Lom and Doctor Ben Albright, a man in his early forties, rode out to Amnesty. The coffee had perked Heyes up and he was remarkably chipper, sitting in the hall chatting. His sopping outer clothes were gone and Mary had wrapped blankets round him and over his legs. Mary sat on the floor by his feet, her hand on his left knee and Wheat had dragged the other wingback chair from the study.
Heyes took a deep breath when he saw Ben. He was a regular visitor to Amnesty as Harry was the sort of boy who often got into scrapes that required medical attention. As a result, Ben and his wife had become friends. Even though Heyes knew he would be in good hands, he wasn’t going to enjoy the next little while. So it proved. An initial examination followed by the news he had been expecting.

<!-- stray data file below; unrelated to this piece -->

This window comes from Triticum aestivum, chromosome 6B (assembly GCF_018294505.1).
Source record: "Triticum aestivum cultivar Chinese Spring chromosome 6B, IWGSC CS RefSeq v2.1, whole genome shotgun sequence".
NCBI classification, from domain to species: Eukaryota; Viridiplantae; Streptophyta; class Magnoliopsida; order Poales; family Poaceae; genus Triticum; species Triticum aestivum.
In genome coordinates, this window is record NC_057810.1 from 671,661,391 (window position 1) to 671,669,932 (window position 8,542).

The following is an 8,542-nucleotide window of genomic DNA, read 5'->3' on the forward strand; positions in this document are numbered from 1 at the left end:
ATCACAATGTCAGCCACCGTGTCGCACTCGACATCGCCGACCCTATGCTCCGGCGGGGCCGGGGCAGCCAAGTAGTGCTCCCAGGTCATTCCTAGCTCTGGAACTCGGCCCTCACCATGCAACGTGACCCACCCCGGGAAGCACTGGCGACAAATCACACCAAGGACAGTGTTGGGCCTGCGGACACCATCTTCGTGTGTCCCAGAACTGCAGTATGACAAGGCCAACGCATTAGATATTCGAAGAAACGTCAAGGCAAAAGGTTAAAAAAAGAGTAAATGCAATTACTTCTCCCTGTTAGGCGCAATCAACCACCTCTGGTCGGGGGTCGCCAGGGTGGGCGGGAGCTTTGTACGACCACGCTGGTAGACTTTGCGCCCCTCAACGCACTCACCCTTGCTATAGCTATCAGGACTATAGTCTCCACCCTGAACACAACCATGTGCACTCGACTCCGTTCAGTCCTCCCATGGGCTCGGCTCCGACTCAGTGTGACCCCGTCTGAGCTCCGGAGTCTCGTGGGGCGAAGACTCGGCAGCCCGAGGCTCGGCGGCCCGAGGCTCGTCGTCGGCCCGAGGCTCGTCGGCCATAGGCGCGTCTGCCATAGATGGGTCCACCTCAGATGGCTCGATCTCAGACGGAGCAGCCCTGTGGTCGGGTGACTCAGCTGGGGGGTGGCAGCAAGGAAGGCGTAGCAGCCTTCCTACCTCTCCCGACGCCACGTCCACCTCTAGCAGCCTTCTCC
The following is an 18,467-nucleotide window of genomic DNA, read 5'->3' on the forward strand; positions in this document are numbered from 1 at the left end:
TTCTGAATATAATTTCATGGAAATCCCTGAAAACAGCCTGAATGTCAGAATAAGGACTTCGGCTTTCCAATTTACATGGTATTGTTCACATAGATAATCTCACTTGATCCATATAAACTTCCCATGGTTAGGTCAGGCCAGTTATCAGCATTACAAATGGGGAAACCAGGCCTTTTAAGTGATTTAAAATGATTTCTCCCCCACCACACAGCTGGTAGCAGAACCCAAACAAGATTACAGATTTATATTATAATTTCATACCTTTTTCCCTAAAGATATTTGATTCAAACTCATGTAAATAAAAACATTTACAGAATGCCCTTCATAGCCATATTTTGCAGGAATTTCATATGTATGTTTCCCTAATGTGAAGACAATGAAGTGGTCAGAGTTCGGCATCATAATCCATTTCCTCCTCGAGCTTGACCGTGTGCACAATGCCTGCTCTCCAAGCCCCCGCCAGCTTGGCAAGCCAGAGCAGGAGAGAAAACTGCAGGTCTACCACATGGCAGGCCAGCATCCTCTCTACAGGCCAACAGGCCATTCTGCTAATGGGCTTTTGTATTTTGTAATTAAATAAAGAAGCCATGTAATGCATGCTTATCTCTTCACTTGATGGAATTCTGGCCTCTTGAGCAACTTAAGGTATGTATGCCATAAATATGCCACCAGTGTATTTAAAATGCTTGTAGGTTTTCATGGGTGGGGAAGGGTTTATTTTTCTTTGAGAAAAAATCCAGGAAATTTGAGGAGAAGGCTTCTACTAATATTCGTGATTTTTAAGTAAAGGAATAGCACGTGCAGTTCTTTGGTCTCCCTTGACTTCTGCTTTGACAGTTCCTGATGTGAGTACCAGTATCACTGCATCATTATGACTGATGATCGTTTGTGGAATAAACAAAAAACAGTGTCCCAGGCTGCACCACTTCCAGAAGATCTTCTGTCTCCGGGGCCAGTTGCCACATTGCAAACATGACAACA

“I’m not too happy with the right leg and I need to set that arm, Joshua.”
Heyes nodded. “Yeah, I figured you would.”
“Mary is there a bed downstairs?”
“There’s the chaise longue in the study.”
“No. I can make the stairs if I take it slow. I’d rather be in my own bed when you …” Heyes gulped. “Do what you gotta do.” He looked round at four doubtful faces. “I can do it.” Then more irritably. “Just help me upstairs will you!”
Lom and Wheat exchanged looks, puffed at each other, rolled their eyes and then came forward to help the injured man. It was a slow process. Heyes had to stop several times to catch his breath. Eventually he was upstairs and sitting on the edge of his bed, looking pale and shaky.
“Doubt if we’ll get the shirt and Henley off the usual way. Probably best to cut them off,” Ben suggested.
“I’ll get some scissors.” Mary smiled and smoothed Heyes’ uninjured cheek as she went.
“Probably gonna need you fellas in a minute.” Seeing Wheat sidling towards the door. “Both of you.”